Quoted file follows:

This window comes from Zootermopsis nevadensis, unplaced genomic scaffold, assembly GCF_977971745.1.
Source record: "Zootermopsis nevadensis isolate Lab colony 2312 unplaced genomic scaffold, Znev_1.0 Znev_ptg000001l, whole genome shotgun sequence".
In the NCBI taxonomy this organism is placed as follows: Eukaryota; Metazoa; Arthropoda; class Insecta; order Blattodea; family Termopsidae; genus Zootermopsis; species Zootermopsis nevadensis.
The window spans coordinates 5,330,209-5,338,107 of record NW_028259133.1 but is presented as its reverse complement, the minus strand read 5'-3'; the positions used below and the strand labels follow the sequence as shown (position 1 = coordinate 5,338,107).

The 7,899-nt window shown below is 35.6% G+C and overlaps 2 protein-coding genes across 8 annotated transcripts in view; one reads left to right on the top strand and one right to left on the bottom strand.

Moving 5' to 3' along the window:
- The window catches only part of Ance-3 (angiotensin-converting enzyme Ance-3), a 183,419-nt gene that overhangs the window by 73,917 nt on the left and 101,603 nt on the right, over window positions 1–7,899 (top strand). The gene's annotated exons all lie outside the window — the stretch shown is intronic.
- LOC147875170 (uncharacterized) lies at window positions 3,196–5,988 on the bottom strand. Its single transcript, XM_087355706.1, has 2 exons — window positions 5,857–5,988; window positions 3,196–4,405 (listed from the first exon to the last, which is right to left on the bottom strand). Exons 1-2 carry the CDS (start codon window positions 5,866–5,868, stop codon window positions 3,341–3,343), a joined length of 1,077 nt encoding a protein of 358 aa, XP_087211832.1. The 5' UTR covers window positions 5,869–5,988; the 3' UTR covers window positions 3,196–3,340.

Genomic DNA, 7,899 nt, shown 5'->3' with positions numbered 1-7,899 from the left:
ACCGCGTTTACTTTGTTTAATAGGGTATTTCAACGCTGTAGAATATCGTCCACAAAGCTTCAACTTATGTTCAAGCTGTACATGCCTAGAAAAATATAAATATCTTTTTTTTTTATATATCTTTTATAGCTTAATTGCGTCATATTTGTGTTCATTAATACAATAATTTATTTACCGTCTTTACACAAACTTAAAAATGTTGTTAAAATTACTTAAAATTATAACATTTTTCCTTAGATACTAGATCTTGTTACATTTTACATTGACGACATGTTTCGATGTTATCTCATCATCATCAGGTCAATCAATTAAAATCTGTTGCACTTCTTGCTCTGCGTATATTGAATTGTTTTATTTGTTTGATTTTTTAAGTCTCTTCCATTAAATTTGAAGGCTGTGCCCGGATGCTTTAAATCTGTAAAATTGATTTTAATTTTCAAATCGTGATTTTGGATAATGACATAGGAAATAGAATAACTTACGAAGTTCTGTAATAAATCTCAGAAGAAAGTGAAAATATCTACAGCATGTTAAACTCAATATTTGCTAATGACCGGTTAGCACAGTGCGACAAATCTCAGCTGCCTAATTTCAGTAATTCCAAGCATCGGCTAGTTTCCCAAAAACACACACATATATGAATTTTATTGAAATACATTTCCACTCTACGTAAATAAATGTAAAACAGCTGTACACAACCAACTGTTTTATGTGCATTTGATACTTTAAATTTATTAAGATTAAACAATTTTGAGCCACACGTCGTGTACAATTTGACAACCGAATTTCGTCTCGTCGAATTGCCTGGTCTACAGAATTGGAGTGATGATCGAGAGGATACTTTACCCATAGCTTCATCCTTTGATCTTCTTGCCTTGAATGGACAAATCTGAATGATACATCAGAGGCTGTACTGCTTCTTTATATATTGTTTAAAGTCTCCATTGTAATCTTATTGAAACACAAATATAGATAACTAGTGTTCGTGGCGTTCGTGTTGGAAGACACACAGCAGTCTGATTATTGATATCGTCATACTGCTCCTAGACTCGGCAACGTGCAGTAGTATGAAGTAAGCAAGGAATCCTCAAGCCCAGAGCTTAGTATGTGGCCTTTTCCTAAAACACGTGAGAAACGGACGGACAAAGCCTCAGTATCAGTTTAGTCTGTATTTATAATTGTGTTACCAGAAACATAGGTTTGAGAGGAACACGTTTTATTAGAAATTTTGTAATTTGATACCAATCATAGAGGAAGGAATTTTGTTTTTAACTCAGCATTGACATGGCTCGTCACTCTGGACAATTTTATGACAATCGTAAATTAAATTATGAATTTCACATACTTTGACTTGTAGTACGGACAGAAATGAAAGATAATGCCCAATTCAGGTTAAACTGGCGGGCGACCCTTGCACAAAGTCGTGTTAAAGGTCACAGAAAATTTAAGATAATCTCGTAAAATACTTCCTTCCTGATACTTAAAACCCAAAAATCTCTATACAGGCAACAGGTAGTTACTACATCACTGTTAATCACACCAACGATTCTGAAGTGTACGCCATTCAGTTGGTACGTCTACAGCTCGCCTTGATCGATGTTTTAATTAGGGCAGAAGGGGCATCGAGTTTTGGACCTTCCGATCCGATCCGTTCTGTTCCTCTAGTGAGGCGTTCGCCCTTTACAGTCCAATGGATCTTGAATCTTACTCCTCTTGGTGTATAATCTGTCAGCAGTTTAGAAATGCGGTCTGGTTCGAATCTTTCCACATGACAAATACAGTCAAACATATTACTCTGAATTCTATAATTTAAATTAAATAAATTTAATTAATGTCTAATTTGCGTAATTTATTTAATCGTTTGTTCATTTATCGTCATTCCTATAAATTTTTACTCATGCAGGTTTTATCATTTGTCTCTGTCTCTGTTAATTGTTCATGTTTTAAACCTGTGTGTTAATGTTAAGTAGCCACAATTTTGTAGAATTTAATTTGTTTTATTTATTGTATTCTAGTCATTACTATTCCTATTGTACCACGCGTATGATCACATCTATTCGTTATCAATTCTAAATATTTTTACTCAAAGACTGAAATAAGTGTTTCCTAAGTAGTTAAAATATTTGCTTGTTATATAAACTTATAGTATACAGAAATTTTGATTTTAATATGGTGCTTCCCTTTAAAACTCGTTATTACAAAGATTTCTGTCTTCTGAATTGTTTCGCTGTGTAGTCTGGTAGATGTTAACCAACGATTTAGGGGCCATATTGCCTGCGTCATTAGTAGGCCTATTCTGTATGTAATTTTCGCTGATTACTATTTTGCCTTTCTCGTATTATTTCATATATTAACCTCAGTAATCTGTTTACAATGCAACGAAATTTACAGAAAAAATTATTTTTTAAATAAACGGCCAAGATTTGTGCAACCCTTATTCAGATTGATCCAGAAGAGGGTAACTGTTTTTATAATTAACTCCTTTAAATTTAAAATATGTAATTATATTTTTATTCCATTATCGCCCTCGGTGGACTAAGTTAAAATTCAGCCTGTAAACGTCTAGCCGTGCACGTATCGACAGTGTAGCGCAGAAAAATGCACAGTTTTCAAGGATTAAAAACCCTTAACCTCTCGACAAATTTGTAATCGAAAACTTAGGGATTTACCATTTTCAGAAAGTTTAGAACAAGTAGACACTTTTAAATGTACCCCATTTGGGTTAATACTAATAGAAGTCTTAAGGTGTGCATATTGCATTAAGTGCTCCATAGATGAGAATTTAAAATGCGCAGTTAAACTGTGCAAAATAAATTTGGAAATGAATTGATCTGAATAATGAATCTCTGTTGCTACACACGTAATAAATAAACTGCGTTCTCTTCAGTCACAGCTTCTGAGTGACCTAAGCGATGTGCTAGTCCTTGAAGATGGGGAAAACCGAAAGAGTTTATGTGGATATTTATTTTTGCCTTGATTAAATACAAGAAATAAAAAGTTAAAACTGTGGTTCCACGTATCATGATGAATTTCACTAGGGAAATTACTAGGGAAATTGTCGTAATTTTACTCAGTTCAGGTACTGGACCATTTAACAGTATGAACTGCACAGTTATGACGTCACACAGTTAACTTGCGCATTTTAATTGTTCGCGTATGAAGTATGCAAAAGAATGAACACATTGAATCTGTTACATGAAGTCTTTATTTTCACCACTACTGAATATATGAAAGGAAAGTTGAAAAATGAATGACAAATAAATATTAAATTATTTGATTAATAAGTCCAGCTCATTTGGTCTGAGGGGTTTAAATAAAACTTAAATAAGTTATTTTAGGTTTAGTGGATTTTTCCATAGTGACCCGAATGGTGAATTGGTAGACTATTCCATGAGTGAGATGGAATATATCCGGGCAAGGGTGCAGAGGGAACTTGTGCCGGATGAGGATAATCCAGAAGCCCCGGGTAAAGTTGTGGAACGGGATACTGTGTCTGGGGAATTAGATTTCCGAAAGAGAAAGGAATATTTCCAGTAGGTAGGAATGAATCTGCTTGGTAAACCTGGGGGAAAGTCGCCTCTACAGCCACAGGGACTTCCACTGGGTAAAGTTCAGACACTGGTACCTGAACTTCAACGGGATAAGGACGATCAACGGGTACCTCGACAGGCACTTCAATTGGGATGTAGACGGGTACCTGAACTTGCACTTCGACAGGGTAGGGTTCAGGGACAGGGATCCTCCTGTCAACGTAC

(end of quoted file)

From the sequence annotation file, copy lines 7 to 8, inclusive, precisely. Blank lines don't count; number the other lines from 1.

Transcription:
- The window catches only part of Ance-3 (angiotensin-converting enzyme Ance-3), a 183,419-nt gene that overhangs the window by 73,917 nt on the left and 101,603 nt on the right, over window positions 1–7,899 (top strand). The gene's annotated exons all lie outside the window — the stretch shown is intronic.
- LOC147875170 (uncharacterized) lies at window positions 3,196–5,988 on the bottom strand. Its single transcript, XM_087355706.1, has 2 exons — window positions 5,857–5,988; window positions 3,196–4,405 (listed from the first exon to the last, which is right to left on the bottom strand). Exons 1-2 carry the CDS (start codon window positions 5,866–5,868, stop codon window positions 3,341–3,343), a joined length of 1,077 nt encoding a protein of 358 aa, XP_087211832.1. The 5' UTR covers window positions 5,869–5,988; the 3' UTR covers window positions 3,196–3,340.